A. The problem with this question therefore, is that the scientific world-view is so ingrained in people that they can only conceive of this 'how' except in terms of some sort of causal explanation. On the other hand, they do not think of asking themselves, for example, exactly 'how' their awareness of something expresses itself in words, thought and speech. The Awareness Principle offers an expressionist model of creation of a sort quite different, in principle, to causal models. For expression - as in speech – is something we experience directly. The need to 'explain' the ‘how’ of expression through some hidden causal mechanism that we don't experience is a product of scientific brainwashing.
Q. What, ultimately, is ‘reality’?
A. Most people identify ‘reality’ solely with an awareness of actuality - with things that are actually present or existent. Yet the dimension of potentiality is no less real than the realm of the actual – indeed it is out of an awareness of the countless ever-changing potentials latent in each moment that all ‘real life’ actions and actualities emerge. Reality then does not consist ultimately of one ‘realm’ only, but of three realms of awareness – awareness of things actual and present, awareness of potential shapes and forms of awareness (‘beings’, and a third realm which belongs to the essence of life itself. This is the realm of ‘becoming’ - the very process of actualisation or ‘presencing’ by which potentialities and possibilities latent in awareness become actual or present – by which they come-to-be or ‘become’. Awareness alone and as such is ultimate reality – the three primary realms or dimensions of actuality or ‘being’, potentiality or ‘non-being’, and actualisation or ‘becoming’ being all dimensions of that ultimate reality - of awareness as such.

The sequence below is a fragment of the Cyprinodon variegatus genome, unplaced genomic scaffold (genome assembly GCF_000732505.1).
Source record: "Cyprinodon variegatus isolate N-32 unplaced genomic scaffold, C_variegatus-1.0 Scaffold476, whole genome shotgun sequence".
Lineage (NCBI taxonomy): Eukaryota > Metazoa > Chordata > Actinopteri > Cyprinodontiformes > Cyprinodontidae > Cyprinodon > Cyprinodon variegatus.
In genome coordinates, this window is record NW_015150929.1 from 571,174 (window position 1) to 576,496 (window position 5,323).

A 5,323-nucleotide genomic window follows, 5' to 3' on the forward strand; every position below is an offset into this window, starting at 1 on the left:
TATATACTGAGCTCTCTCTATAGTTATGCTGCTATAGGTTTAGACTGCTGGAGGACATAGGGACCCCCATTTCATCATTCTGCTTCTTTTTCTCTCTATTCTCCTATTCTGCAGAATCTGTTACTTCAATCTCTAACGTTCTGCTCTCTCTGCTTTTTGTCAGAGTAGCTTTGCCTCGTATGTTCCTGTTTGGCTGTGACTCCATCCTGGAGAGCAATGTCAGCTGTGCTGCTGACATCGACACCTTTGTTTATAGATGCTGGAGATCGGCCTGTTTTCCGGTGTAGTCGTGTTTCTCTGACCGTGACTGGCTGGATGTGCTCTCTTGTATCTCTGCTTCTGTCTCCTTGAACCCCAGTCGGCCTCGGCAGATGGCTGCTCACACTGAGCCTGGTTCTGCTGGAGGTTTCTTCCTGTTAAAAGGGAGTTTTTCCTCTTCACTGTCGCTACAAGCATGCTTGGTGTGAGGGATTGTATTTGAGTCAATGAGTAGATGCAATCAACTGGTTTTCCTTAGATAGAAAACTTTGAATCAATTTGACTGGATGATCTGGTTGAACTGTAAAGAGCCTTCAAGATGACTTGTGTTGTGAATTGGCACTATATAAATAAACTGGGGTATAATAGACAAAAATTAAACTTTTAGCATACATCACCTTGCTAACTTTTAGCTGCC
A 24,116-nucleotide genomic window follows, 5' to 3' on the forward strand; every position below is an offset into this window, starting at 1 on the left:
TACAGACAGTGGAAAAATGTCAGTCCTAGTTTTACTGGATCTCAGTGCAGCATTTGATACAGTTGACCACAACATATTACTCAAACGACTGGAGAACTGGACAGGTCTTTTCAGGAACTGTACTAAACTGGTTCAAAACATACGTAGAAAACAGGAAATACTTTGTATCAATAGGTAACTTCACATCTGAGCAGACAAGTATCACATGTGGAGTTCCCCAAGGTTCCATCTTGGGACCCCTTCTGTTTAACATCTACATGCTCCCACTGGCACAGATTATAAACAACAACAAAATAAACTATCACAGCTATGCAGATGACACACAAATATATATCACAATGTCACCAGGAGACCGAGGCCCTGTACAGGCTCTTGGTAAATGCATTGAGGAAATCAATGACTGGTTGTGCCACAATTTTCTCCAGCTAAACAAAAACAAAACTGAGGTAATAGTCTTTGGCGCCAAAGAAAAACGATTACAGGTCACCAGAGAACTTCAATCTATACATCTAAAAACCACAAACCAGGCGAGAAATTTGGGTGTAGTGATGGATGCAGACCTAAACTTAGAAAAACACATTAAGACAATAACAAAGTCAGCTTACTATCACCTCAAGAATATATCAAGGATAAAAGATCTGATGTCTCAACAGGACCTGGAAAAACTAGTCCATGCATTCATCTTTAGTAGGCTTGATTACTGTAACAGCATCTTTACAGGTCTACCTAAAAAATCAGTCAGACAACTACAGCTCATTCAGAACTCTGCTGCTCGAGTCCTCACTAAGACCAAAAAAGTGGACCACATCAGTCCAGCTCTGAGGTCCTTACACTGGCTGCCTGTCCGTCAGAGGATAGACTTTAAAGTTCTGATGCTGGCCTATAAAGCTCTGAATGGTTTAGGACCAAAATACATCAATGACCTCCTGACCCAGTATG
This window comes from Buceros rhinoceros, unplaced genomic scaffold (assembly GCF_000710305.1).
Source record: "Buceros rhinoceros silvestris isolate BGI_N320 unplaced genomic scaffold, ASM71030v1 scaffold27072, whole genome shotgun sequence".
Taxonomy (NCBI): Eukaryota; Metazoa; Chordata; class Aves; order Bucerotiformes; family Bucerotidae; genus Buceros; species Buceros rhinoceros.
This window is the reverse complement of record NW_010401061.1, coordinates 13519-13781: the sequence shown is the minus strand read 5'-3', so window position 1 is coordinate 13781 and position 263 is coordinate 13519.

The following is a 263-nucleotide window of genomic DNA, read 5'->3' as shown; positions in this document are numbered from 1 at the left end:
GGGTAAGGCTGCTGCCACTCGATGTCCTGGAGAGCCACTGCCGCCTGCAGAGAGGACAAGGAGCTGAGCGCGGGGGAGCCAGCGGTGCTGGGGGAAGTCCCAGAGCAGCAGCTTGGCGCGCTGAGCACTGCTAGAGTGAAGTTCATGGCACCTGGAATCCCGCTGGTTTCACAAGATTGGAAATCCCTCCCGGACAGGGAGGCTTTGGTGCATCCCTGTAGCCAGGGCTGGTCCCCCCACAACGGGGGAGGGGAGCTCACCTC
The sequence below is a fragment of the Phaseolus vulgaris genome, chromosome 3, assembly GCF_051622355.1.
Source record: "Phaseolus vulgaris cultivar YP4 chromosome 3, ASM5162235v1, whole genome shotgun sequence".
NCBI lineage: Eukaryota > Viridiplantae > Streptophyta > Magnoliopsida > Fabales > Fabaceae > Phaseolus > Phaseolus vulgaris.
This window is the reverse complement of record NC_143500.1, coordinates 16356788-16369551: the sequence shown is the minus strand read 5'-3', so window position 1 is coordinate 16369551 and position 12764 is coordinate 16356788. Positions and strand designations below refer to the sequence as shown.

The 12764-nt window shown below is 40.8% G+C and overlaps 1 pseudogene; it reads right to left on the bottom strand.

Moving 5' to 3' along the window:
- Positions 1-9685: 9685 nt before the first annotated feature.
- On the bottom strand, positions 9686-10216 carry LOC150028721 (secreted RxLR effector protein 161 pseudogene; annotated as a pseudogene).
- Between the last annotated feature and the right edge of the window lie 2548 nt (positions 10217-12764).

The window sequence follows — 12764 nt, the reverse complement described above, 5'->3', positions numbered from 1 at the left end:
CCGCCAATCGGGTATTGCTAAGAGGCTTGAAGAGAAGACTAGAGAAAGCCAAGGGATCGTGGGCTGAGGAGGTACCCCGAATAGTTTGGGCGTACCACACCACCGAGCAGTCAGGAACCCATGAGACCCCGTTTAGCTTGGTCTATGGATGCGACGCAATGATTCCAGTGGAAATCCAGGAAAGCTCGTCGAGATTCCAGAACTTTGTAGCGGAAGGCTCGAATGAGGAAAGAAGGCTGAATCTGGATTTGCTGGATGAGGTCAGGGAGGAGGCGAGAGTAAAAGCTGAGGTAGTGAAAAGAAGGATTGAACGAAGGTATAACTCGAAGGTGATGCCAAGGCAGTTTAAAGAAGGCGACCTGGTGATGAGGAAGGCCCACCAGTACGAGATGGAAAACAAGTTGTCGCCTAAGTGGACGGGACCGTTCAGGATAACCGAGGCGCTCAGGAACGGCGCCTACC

Q. What is ‘life’?
A. Life is an innate drive towards ‘actuality’ or ‘being’ latent within all potentialities, and propelling them towards ever greater and fuller ‘self-actualisation’ – not in the sense of actualising some actual and already existing self or being, but in the sense of allowing potentialities of awareness to manifest and take shape as countless different ‘beings’ or ‘selves’. In a nutshell then, life is an innate drive, will and power to be that expresses itself in all that is.